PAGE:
Monroe, Michigan’s Civil War Connections

Located along Lake Erie’s western shore, about midway between Detroit, Michigan and Toledo, Ohio, Monroe, Michigan was the scene of numerous events during the War of 1812. Today they are commemorated at River Raisin National Battlefield Park.

Two battles were fought here in 1813, and armies passed through the region numerous times during the conflict. Yet the town has strong Civil War connections as well. Monroe was the home of Gen. George Custer, and is a source of pride for the community. Yet digging deeper there is even more Civil War history here.

Located along one of the main streets in downtown stands an impressive equestrian monument to Custer. A nearby historic marker highlights his life and career. The general looms large here.

George Custer and Elizabeth (Libby) Bacon were married in the Presbyterian Church on the town square. The Monroe County Museum has many Custer items on display, including uniforms, weapons, and personal items of George and Libby, as well as on George’s two brothers Tom and Boston. George and Libby rest in the cemetery at West Point, but in Monroe’s Woodland Cemetery is the Custer family plot with Boston (who was killed at Little Bighorn).  Tom is in Fort Leavenworth National Cemetery.

Yet there is much more beyond General Custer. A historic marker in town notes that Monroe County had the highest portion of enlistment in the Union army during the war.

Historic marker notes’ the town’s contributions to the Union army.

An impressive monument stands along the waterfront honoring the town’s Civil War soldiers and its Medal of Honor recipients. The monument lists the name of every single soldier from the community.

Monument in Monroe’s waterfront.

The monument also honors the eight men from Monroe County who earned the Medal of Honor during the war. Their stories are, briefly:

First Lieutenant James Christancy with the 9th Michigan Cavalry. As an aide, he voluntarily led a group in the battle of Haw’s Shop, near Cold Harbor, VA, in May, 1864, and was wounded twice.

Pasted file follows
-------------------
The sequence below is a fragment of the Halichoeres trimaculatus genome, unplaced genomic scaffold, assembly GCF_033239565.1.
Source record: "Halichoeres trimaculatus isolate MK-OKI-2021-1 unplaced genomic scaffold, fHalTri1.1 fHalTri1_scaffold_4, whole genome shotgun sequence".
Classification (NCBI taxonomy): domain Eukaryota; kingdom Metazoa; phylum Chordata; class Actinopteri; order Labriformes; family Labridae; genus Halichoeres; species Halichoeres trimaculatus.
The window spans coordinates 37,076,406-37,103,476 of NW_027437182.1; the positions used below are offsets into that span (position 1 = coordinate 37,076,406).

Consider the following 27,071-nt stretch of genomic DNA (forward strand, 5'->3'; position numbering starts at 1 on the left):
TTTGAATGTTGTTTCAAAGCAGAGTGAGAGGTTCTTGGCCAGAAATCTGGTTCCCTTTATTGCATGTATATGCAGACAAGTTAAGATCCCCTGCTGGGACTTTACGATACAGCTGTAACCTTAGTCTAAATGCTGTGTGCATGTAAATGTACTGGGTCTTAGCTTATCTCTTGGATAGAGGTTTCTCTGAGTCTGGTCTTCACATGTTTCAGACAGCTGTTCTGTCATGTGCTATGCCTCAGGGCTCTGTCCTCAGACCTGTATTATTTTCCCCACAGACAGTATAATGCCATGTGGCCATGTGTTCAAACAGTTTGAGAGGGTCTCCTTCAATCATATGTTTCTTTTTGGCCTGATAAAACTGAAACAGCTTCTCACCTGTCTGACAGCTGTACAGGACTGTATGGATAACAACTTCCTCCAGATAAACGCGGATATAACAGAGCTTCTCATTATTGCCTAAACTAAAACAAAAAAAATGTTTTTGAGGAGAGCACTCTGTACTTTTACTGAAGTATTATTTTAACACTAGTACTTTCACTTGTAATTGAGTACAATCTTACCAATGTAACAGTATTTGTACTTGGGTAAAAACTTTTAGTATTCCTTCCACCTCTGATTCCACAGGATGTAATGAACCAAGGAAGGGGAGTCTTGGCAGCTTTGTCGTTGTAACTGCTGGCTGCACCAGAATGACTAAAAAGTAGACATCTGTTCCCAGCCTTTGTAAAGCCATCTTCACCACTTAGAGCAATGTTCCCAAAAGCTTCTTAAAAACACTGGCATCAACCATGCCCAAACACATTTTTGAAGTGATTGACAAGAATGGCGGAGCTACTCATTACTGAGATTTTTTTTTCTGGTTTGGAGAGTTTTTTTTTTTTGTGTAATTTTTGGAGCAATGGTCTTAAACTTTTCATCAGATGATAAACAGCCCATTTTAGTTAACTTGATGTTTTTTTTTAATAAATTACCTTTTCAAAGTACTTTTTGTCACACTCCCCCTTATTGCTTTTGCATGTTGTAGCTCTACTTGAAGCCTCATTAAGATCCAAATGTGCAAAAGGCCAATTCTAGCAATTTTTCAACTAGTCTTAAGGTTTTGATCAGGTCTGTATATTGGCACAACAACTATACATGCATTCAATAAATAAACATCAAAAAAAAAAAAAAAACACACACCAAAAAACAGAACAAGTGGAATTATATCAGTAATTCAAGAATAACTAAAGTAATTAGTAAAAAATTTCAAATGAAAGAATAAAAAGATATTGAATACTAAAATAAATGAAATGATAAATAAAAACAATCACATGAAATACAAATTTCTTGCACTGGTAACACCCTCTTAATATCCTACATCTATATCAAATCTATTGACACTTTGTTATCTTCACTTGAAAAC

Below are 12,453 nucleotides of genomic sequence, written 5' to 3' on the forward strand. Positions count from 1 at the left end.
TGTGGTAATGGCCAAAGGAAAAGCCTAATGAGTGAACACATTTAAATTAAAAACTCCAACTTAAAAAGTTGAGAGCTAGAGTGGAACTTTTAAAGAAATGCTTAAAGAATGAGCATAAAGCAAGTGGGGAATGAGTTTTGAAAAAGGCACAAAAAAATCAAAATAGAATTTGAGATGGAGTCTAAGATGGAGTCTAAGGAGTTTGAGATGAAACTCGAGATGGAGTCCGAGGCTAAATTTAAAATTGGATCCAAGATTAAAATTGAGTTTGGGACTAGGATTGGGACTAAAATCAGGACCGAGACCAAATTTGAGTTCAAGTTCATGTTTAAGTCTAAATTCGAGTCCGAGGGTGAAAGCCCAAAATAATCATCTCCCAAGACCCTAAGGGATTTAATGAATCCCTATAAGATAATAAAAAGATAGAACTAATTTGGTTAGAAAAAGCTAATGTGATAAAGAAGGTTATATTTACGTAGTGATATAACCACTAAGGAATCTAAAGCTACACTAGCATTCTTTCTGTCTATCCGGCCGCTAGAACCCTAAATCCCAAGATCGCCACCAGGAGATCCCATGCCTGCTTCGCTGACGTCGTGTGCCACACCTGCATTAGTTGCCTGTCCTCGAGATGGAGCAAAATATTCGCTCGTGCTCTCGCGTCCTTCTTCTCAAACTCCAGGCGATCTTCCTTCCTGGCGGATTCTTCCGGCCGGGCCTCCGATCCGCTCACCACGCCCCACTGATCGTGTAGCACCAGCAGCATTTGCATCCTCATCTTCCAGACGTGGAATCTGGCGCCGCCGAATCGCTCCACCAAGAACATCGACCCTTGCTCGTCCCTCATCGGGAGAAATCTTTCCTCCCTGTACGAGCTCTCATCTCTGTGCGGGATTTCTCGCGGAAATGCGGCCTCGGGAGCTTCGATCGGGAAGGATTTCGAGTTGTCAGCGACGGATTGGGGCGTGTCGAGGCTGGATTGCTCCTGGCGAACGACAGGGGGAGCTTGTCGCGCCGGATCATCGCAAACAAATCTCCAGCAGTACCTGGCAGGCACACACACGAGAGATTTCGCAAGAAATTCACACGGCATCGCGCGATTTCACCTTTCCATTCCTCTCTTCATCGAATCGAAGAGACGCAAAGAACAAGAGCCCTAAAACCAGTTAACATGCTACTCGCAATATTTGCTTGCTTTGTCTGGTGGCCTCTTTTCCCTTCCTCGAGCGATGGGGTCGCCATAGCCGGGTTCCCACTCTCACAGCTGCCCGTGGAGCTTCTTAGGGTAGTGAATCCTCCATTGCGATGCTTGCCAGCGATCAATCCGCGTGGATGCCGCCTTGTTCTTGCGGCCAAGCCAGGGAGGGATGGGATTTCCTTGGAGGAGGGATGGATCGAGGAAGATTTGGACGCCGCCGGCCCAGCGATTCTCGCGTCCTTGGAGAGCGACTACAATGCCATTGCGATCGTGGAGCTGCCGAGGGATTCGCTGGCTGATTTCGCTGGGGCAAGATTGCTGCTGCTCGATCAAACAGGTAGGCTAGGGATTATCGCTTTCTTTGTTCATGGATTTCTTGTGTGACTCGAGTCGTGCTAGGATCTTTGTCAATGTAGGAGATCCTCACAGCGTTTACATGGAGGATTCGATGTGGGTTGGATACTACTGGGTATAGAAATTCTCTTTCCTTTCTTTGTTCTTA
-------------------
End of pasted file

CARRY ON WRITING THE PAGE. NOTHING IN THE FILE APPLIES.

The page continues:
Second Lieutenant Thomas Custer, younger brother of George. At Sailor’s Creek he leaped his horse over Confederate earthworks, captured two flags, and was wounded.

Private Frederick Ballen.  Serving in the 47th Ohio, he volunteered to serve on board a barge loaded with supplies that ran past Confederate batteries on the Mississippi River.

Sergeant Daniel McFall, 17th Michigan.  At Spotsylvania on May 12, 1864, he captured Colonel Barker, a Confederate brigade commander, and rescued a Union officer from the enemy.

Henry Peters, Private, 47th Ohio. He served in the same action as Ballen.

Julius Rhodes. While serving with the 5th New York Cavalry, he has his horse shot from under him at Thoroughfare Gap. He then voluntarily joined the 105th New York and fought with them at Second Manassas, displaying gallantry.

Charles Sancrainte. This private in the 15th Michigan captured the flag of the 5th Texas during the battle of Atlanta.

Peter Sype. Serving with the 47th Ohio, he was in the same action as Ballen and Peters.

The monument highlights those who earned the Medal of Honor.

These eight men, serving in different theaters and in various branches, earned the medal for a variety of actions. Several other local units and soldiers are honored here. Organized in Monroe, the 7th Michigan fought through the streets of Fredericksburg prior to the main assault on December 13, 1862. Leading the unit across the Rappahannock River and through the town was Norman Hall.